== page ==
Yes, I’m going there. Rosh Hashanah is only three-and-a-half weeks away, as a good friend of mine pointed out to me today. It’s time to think about what to make, what I can make ahead, what meat I’m going to order from Grow and Behold, who I’m going to invite, & who I’m going to share a meal with (you know who you are!).
All this kitchen time has the potential to sidetrack me from the spiritual work I need to be doing during this month of Elul, which is a great month for introspection and self-improvement. It’s prime time for this kind of reckoning and tshuvah. So, when I’m really on my game, I’ll listen to shiurim on naaleh.com. I’m also participating in Rabbi Nivin’s chabura, which is an amazing personal development class, which I highly recommend.
Anyhoo, I’ve been meaning to post this menu plan for a while now, but, you know, life has been a little hectic. I have another post up on Partners in Torah. It’s about having a positive perspective, and I’d love for you to go check it out & leave some comment love over there for me. Also, my baby is 2-and-a-half-months old, and just irresitably cute.
And we’ve been doing potty training with Little Man (successfully, I might add. YAY!), and all the kids are home all day, and, well, you get the picture. It’s wonderful and amazing and really, really busy.
But you know what they say: if you want something done, ask a busy person. I know I certainly get more accomplished when I have to be more exacting with my time. If anyone can offer a reason as to why that is, I’d totally love some insight into that.
Right, so Rosh Hashanah, Yom HaDin (that’s Day of Judgment. Duhn duhn DUHN). It’s an intense time, a time where we pray for a favorable judgment for the next year, that we strive to really improve ourselves, to be honest where our failings are, and to take steps to correct our mistakes. And then, in the way of many Jewish holidays, we eat. And eat and eat.
Some fun facts about foods which are and are not included on the menu (I can only speak to the Ashkenazi customs, this is not representative of Jewry as a whole).
- Hello, dip the apple in the honey, for a sweet year, and because honey is representative of good living and wealth. Also, Israel is the land of milk and honey.
- Round challahs (Mara at Kosher on a Budget has a great video on how to braid the challah). The round shape symbolizes the continuity of Creation, the circle of life. Also, some people add raisins to make it sweeter
- Sweet foods like Honey cake. This represents our wish to have a “sweet” new year
- Carrots – the Yiddish word for carrot is merren, which is similar to more, which is what we want. More blessings, more children, more success in Torah learning, more success in general, etc., which is how we end up with tzimmes on the table.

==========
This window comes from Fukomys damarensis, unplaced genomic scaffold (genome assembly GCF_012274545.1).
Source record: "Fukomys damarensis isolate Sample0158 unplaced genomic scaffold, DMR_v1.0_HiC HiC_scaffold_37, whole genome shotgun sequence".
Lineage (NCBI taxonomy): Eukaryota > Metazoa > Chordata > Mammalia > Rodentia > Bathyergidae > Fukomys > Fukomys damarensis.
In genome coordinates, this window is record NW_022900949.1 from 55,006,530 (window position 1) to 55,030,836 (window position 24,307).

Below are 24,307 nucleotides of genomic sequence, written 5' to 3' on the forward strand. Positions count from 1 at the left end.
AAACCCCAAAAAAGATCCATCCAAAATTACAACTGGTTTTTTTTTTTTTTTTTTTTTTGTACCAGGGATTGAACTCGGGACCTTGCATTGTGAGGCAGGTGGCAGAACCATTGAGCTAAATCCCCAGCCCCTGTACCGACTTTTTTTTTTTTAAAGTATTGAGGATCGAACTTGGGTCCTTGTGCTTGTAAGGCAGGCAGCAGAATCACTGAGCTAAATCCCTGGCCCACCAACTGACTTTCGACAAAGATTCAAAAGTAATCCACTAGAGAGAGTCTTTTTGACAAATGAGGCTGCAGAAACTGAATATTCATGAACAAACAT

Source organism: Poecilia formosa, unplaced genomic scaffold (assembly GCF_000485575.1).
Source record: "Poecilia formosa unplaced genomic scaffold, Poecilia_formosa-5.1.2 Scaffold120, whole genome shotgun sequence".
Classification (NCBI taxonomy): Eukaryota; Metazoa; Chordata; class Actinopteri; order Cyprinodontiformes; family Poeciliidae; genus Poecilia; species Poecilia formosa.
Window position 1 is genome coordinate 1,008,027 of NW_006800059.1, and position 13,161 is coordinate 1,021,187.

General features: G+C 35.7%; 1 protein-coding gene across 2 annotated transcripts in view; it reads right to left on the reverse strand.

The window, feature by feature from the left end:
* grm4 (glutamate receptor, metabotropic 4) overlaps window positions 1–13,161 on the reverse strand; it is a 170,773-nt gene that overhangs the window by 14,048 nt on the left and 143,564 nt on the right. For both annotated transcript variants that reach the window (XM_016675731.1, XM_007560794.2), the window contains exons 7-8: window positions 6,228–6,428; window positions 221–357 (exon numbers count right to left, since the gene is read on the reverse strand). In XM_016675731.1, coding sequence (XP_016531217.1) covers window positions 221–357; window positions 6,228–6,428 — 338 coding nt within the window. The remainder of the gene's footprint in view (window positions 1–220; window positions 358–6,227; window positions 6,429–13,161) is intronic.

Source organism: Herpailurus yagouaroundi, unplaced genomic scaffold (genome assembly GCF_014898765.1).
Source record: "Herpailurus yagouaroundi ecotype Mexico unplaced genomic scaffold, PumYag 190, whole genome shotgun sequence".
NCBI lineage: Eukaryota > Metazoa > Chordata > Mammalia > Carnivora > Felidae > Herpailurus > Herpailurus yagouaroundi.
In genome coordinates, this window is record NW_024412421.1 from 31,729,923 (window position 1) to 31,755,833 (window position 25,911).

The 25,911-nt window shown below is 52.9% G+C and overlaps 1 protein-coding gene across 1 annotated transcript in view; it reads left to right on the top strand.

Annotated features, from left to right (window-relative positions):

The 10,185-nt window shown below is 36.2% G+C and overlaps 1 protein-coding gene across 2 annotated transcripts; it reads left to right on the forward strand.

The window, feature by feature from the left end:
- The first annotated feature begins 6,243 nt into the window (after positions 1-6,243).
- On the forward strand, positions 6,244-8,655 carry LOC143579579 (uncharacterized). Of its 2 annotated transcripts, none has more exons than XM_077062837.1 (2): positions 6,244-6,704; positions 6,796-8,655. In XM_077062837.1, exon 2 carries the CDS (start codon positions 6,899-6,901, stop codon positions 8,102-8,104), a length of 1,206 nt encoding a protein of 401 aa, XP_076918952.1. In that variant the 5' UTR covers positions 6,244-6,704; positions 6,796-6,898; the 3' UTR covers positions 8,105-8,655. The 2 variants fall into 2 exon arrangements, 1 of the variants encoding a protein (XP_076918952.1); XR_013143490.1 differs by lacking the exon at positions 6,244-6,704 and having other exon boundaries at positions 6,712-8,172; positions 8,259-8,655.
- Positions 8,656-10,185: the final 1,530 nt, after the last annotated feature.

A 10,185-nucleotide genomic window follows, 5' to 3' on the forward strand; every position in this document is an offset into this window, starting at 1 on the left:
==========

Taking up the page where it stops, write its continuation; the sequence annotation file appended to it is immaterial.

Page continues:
- New fruit – a fruit that has come into season and we haven’t eaten yet. Chinese markets are great places to get awesome-looking fruits, like these:
- Fish head – Yeah, it’s about as appealing as it sounds, but it represents fertility and abundance, which are generally things I want. I used an actual fish head last year, boiling it up in a pot and everything. After much dry heaving, I decided that we will, from now on, be using gummy fish heads to represent this traditional food. One of my best friends uses a sheep’s head. I’ve seen it, and it’s awesome, but I’m really glad that we don’t keep that particular custom.
- Pomegranates – the seeds of the pomegrante represent the mitzvos, and we want to be as full of mitzvos as a pomegranate is of seeds. Hannah over at CookingManager.com shows a good way to deseed one.
- Food Stuffed with other food – I’m not sure if this is actually for Rosh Hashanah or some other holiday. I couldn’t find anything on the web to support my suspicion of a stuffed-food tradition. Can anyone help me out here?
- Nuts – this is a little esoteric, so bear with me. Each hebrew letter has a numerical equivalent. Aleph is one, Beis is two, and so on. The sum of a word is called a gematria (still with me here?), and the gematria of “nut” and of “sin” is the same. Since we don’t even want to hint about sin on Rosh Hashanah, we avoid eating nuts.
- Vinegar – ’cause we don’t want a sour (negative) year.
And this is what we will be eating:
1st night (Sunday, September 16th)
- Simonim! (I always seem to forget to include these symbolic foods on my shopping list. That’s why I put this in bold and italics)
- Baked Gefilte Fish, probably with tomato sauce or something along those lines.
- Green Salad (no nuts!), and various other vegetable-based salads. I’ll probably just roast some veggies and do a light marinade, maybe make some babganoush.
- Chicken soup with knaidlach (that’s matzoh balls) – Hadassah Jewish Holiday Cookbook
- Tzimmes (HJHC)
- Stuffed Breast of Veal (HJHC)
- Gourmet Sweet Potatoes (Spice and Spirit)
- Honey Cake Minis (HJHC)
1st lunch (Monday, September 17th)
- Sweet Red Peppers (S&S)
- Sweet and Sour Chicken Fricassee (HJHC)
- Stuffed Cabbage (S&S)
- Classic Apple Cake (S&S)
2nd night (Monday, September 17th)
- Baked Gefilte Fish
- Sweet Red Peppers
- Chicken soup with knaidlach
- Stuffed Veal
- Stuffed cabbage
- Spicy Carrot Cake (S&S)
2nd lunch (Tuesday, September 18th)
This is going to be a joint meal, and it’s going to be pareve, since we’ve consumed an awful lot of meat by this point. I’ll serve whatever’s leftover from the previous meals, and my friend will bring some food, and voila! The fourth meal is served.
Okay, I’d love to hear what’s on your menu, and how you’re incorporating some good old Elul study while you’re at it. And don’t forget to check out my post on positivity over at Partners in Torah. It’s very relevant for this time of year.